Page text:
reading room

Friday, April 17, 2009 |
Two summers ago (2007) I went to Santiago, Chile to do my master's thesis research.  I stayed two months, and visited either the Biblioteca Nacional (national library) or the Archivo Nacional (national archive) whenever they were open.  This is less than you would think, because of all of the 'holidays' on their calendar...including saint days, national/political holidays, and other religious observances. Anyway, I wrote emails back to friends and family every now and then, and this is one that I thought I'd share.  Reading it now I remember the room I was describing in such vivid terms...(that means the description is amazing, right?).  I don't have any photos (no cameras allowed, period!), but the following should give you a feel for the place.

In the national library you have to wait for about 10 or 15 minutes for your book to be brought from the stacks, and I just scribbled a little description of the reading room...thought I'd share it with you.
The reading room of the Biblioteca Nacional is called the sala Gabriela Mistral, after the second-most famous Chilean writer of all time.  It's a grand room done in neo-classical style, in a huge building that takes up a whole city block in downtown Santiago.  The first time I saw the building, I thought of the federal buildings in Washington, D.C., or maybe the old tobacco factory in Sevilla that now houses the University there.

Where I sit, the busts of Virgil, Montesquieu, and Napoleon rest on ledges up to my right, and there is light streaming through the high windows between them.  There are other busts farther along in the room, but I'm too far away to read their names.  The ceilings above me are at least three stories high, and on the other side of the room, the side without windows, there are giant murals within arches that reach the whole height of the room.

I sit at a long table covered in green felt, overlaid with glass, and there are reading lamps embedded in the tables every four feet or so.  Also bolted into the floor are the chairs: swiveling, wooden, with a single base, they remind me of pictures I've seen of the Roman senators' seats during the Republic.  The walls of the room are composed of huge arches, within which are either murals or windows, and gray stone Corinthian columns between.  Incongruously, there are security cameras attached to every pillar, watching us as we sit and read.  Above, in the ceiling, are huge sectioned skylights, clear, except for a yellow stained-glass border all around the edges.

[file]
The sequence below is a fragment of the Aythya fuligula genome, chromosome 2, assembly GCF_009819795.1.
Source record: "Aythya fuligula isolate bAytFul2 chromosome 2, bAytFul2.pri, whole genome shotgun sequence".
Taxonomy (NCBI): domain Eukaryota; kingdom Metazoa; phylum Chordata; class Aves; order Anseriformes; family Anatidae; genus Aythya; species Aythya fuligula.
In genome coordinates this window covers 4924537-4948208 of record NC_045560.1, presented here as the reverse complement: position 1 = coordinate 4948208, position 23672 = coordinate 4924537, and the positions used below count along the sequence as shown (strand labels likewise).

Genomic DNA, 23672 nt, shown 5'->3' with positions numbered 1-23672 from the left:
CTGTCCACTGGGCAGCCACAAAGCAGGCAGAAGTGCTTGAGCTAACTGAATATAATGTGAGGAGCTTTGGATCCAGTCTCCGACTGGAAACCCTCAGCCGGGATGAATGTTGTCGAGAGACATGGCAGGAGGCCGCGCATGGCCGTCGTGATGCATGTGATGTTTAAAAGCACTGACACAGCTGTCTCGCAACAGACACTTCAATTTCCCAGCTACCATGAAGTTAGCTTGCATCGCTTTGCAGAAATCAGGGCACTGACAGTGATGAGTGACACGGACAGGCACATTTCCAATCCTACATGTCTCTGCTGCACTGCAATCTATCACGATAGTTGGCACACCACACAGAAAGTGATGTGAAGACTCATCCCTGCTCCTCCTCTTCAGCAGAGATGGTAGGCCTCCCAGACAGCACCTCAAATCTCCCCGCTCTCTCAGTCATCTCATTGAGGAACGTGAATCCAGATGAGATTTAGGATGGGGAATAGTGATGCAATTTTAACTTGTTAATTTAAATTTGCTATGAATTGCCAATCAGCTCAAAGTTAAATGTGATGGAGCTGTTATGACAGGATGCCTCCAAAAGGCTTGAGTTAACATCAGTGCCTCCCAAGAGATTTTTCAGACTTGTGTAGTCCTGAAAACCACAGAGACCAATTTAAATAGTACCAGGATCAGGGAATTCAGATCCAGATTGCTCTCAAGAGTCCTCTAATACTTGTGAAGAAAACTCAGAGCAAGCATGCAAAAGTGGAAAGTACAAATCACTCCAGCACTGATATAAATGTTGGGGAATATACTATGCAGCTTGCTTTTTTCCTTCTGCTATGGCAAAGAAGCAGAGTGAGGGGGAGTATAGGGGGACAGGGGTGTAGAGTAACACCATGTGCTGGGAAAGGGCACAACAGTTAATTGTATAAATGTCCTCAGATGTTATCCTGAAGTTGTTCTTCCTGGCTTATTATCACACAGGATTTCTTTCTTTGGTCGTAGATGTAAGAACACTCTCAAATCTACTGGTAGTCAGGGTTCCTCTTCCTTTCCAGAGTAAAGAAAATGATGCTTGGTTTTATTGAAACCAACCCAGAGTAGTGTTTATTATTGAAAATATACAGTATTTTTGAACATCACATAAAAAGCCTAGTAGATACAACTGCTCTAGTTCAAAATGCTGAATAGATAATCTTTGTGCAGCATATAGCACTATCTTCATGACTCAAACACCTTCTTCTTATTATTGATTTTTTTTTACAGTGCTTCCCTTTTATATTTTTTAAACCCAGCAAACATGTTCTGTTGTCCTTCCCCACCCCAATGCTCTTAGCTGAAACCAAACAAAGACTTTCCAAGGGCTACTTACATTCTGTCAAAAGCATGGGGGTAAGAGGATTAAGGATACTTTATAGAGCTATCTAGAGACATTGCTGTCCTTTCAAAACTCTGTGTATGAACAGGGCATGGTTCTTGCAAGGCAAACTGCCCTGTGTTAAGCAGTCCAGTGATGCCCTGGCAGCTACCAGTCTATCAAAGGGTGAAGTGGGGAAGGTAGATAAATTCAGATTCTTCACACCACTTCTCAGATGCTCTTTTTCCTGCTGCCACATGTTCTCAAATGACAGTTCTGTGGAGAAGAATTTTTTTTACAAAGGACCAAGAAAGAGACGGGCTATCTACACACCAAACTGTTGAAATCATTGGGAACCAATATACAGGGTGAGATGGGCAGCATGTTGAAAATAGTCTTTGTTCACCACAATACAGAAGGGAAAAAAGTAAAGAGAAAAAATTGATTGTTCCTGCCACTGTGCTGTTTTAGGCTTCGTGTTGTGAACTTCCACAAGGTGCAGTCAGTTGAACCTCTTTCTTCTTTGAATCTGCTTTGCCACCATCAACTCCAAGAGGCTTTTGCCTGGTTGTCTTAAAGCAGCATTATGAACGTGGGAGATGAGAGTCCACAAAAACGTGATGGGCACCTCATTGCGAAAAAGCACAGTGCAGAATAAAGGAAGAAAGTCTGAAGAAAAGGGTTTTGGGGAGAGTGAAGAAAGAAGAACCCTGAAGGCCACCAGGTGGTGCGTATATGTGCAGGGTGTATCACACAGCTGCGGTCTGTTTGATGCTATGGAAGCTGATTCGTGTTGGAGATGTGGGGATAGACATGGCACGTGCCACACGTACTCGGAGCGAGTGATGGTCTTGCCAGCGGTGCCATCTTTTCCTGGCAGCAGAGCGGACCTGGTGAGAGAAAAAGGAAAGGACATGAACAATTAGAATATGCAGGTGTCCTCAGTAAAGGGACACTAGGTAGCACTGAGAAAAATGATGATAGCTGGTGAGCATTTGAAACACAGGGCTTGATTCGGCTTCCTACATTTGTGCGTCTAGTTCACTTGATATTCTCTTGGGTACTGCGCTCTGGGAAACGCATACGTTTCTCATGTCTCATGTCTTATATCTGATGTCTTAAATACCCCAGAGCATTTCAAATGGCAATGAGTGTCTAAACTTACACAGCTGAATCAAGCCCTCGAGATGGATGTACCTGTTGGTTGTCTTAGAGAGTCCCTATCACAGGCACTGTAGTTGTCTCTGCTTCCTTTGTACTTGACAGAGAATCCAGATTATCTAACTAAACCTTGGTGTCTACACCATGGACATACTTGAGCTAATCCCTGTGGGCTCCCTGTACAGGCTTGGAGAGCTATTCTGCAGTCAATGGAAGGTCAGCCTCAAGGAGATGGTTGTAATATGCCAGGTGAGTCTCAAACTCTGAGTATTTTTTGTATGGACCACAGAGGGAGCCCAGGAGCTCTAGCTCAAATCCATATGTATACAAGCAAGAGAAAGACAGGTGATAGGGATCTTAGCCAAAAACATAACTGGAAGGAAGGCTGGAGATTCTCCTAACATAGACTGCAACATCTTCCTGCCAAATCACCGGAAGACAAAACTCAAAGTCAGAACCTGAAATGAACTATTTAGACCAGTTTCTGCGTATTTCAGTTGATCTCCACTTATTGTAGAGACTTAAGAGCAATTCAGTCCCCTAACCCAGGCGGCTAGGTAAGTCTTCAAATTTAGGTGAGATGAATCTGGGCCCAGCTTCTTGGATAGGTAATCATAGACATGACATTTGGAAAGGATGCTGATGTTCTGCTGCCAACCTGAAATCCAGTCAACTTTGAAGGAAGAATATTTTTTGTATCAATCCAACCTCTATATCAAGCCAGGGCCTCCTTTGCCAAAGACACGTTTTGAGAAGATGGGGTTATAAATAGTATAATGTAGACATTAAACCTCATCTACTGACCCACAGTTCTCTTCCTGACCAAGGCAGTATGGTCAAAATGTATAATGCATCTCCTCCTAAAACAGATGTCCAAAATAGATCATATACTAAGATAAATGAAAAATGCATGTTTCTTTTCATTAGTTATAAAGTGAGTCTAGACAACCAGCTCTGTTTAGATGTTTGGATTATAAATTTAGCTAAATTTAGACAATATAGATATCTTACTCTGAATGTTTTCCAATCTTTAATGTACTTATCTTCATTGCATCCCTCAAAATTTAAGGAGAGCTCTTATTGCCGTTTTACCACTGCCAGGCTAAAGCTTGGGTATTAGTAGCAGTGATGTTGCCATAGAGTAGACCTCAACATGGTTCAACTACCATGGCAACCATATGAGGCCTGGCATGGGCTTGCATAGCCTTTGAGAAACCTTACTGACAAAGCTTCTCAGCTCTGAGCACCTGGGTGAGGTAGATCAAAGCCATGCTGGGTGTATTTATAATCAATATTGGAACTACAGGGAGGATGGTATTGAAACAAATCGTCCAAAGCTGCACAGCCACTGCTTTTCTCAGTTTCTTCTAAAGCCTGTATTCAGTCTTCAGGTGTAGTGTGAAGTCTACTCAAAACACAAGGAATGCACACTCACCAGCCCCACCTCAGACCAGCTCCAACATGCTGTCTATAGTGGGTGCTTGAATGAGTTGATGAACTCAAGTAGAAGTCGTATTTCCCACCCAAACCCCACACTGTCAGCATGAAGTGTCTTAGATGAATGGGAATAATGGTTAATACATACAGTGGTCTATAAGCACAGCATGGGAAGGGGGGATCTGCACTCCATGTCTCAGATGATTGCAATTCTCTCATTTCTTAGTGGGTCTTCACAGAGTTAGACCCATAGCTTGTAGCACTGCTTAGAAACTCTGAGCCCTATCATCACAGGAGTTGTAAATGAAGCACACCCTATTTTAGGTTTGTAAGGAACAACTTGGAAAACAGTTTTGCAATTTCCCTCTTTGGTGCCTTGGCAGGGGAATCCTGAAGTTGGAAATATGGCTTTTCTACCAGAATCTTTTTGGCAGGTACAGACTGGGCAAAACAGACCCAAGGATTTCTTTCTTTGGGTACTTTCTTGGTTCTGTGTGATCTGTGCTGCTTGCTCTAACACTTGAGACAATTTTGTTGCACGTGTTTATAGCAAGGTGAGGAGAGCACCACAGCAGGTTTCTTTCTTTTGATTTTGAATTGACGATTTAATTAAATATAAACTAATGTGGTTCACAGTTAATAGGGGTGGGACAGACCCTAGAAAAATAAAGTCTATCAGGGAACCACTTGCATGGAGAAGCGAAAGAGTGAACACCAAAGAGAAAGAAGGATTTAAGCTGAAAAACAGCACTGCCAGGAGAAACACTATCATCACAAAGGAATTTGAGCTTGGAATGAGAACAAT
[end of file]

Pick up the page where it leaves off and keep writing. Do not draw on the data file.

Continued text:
On a clear day, the light makes visible rays as it enters the room.  On a smoggy or cloudy one, it is indirect, like there is a giant diffused lamp somewhere high above.

And who are the library patrons?  They are mostly school kids, probably doing history projects.  Yesterday I saw a nun bring in a class that must have been high school-age.  There are also university students: they don't wear the uniforms like the high schoolers, and are sort of shaggy and "cool"-looking.  Sprinkled throughout are a few gray heads, mostly men.  I can't guess what anyone is studying, but none of the books they have are as fat as mine. 


Ginny Larsen said...

i remember this description... did you send me something similar? or was it in email form?

Ginny Larsen said...

p.s. i liked it.

Cecelia said...

yeah, i sent an email to you, mom, dad and aunt cynnie, i think...

everyone liked it, so i thought it was worth recycling.

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